The flags are flying in Germany' and that is unusual. As the first round of group matches draws to a close, anticipation is already building for the next phase.
That meant the hosts back in action on behalf of a country which appears to have found a way in which to celebrate its identity without calling up the spectral images of you-know-what and you-know-who. Intriguingly, England is also living through a similar flag-waving revolution.
In England’s case, the emergence of the Red Cross of St George was a reaction to the increasing self-assertion of Scotland and Wales following local government devolution.
As for Germany, the explosion of black-red-gold tricolour on cars, in shop windows and outside homes, even in face-paint on fans’ faces, has been inspired by the manner in which the local “Gastarbeiter” Turkish community enjoyed their own national team’s semi-final achievement at the 2002 World Cup.
In both England and Germany, the national flag has not been raised as a symbol of extremist politics but as a positive symbol within the world’s greatest football festival.
How far forward towards July 9 those flags will continue to be waved is, naturally, another matter. Fans can wave flags but they cannot wave magic wands over their teams.
Germany possesses host momentum but a questionable defence while England has the talismanic Wayne Rooney fit to train but not yet play and has been caught surprisingly unawares by the pressure-cooker heat at pitch level.
Holland players are already squabbling in time-honoured style. Manager Marco Van Basten has attempted to weed out all the grumpy egotists who spoiled past campaigns. But that is easier said than done.
Arsenal’s Robin Van Persie was not impressed by Arjen Robben’s attempt to beat Serbia and Montenegro single-handed on Sunday and said so. Old, crossed-word habits die hard.
French players also appear ill at ease with each other. The goalless draw with Switzerland was a depressing start for Les Bleus and their fans’ unease will have been exacerbated by the sight of experienced players such as Liliam Thuram, Zinedine Zidane and William Gallas arguing among themselves during the game.
The sad, salient fact is that the last player to score a goal for France was midfielder Manu Petit ' and that was all the way back in the dying minutes of its World Cup final triumph over Brazil in July 1998. It played three awful matches without scoring in 2002 and tension behind the scenes is clearly hindering its revival efforts here in Germany.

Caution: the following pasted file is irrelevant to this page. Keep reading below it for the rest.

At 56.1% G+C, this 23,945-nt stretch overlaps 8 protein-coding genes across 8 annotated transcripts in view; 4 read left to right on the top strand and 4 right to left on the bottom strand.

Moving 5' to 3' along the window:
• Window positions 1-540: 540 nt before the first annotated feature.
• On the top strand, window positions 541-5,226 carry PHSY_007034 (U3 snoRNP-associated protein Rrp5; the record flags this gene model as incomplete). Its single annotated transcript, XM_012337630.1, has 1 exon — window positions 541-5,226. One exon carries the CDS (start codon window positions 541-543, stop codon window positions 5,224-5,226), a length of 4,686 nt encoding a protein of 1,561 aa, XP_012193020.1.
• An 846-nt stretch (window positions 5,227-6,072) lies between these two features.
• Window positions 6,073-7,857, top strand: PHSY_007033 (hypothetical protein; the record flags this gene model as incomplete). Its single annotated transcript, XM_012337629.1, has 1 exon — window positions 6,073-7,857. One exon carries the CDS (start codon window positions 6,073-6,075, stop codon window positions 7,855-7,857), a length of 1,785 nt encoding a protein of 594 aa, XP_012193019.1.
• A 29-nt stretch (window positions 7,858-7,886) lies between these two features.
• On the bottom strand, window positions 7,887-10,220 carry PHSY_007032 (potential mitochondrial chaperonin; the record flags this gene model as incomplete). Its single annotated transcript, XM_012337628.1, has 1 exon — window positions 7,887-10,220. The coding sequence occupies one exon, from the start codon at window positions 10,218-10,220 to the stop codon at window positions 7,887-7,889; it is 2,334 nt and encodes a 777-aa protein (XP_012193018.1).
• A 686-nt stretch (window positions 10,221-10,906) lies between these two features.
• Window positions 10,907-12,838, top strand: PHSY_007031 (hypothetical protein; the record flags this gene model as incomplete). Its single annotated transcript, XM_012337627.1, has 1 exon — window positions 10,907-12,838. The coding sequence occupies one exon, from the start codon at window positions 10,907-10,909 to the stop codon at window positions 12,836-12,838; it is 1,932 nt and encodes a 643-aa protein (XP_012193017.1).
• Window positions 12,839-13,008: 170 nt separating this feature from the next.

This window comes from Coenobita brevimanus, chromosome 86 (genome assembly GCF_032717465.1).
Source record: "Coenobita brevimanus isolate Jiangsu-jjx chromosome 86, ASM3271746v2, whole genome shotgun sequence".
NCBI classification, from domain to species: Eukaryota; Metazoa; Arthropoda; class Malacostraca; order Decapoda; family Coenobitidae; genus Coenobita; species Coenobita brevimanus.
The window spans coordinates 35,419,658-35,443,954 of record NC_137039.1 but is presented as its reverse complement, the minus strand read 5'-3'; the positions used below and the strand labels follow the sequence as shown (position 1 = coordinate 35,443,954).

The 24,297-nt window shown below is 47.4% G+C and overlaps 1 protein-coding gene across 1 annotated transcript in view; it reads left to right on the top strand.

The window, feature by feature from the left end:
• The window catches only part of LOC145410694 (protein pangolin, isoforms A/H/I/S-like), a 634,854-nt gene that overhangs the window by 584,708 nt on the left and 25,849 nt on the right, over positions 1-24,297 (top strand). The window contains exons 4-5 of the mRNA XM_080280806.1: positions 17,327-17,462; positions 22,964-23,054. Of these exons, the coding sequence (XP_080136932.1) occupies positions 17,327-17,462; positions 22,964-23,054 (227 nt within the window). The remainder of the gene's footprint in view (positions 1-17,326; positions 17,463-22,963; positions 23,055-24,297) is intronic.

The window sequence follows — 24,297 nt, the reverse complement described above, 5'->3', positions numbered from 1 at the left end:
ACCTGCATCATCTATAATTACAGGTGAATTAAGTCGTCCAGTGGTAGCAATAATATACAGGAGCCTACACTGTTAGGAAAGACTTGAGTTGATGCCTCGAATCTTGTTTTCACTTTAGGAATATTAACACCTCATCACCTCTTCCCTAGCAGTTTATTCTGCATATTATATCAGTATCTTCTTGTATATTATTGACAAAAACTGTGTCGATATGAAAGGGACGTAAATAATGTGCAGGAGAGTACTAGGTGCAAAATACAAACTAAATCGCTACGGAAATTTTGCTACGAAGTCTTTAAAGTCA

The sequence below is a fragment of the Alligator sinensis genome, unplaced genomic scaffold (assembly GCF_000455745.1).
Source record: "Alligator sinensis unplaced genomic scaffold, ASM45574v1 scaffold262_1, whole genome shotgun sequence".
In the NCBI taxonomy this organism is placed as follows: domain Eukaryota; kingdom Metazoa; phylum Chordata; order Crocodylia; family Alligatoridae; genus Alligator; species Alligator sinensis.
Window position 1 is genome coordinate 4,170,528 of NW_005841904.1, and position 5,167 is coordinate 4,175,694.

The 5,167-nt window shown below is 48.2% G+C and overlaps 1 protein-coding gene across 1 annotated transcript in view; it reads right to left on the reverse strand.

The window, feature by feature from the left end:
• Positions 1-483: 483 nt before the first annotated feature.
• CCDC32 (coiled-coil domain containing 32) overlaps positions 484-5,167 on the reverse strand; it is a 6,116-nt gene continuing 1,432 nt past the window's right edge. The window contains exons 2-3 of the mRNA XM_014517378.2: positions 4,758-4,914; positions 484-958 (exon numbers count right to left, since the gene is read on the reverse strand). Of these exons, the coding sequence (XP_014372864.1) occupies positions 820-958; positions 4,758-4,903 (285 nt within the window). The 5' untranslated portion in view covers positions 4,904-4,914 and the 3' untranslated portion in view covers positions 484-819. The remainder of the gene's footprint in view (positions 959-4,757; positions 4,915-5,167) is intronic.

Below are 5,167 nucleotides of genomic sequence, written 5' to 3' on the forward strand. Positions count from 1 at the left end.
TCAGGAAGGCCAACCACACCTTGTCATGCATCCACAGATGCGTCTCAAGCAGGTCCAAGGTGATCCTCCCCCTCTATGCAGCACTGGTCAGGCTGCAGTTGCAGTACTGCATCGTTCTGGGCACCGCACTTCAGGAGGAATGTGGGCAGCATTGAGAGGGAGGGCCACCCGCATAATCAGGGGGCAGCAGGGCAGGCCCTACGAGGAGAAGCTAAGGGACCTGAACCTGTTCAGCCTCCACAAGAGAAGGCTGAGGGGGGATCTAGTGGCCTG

Perversely, Italy threw off the shadow cast by a massive match-fixing scandal back home to open up with an un-Italian-like victory over Ghana.
The Azzurri never usually look as bright and enervated in the first match and the entertaining opening phase has owed much to Fifa’s enforcement of a four-week break between the end of the domestic leagues of participating nations and the start of the World Cup.
That augurs well for the better teams whose finest players should be in excellent condition, both mentally and physically.
Most talented of all is Brazil even if it began quietly with a 1-0 win over Croatia in Berlin. Few, however, would bet against the reigning champions returning to this same redeveloped Olympic Stadium on July 9 in pursuit of a record-extending sixth success.
Indeed, it is only when Brazil has marked its entry into the World Cup that the event can truly be considered to be under way. Its players bring a regal touch to the proceedings out on the pitch while the torcida (groups of fans) surround their favourites with colour, noise and a joyful vibrancy which provide the World Cup with a high definition all its own.
Scantily clad Brazilian beauties, apparently straight from Rio de Janeiro’s carnival, danced happily into the night in a corner of the old parade ground behind the stadium which has been invaded by the hospitality tents and the television broadcast trucks.
The Brazilian who impressed the most was the goal-scorer, Kaka. Ahead of him Ronaldo was sluggish and Adriano lacklustre but that was Tuesday. No one doubts they will raise their game with each succeeding public appearance and give the samba bands more cause to beat out the rhythm of success long into the German night and smother every passer-by in flags.
Only theirs, of course, are green and gold.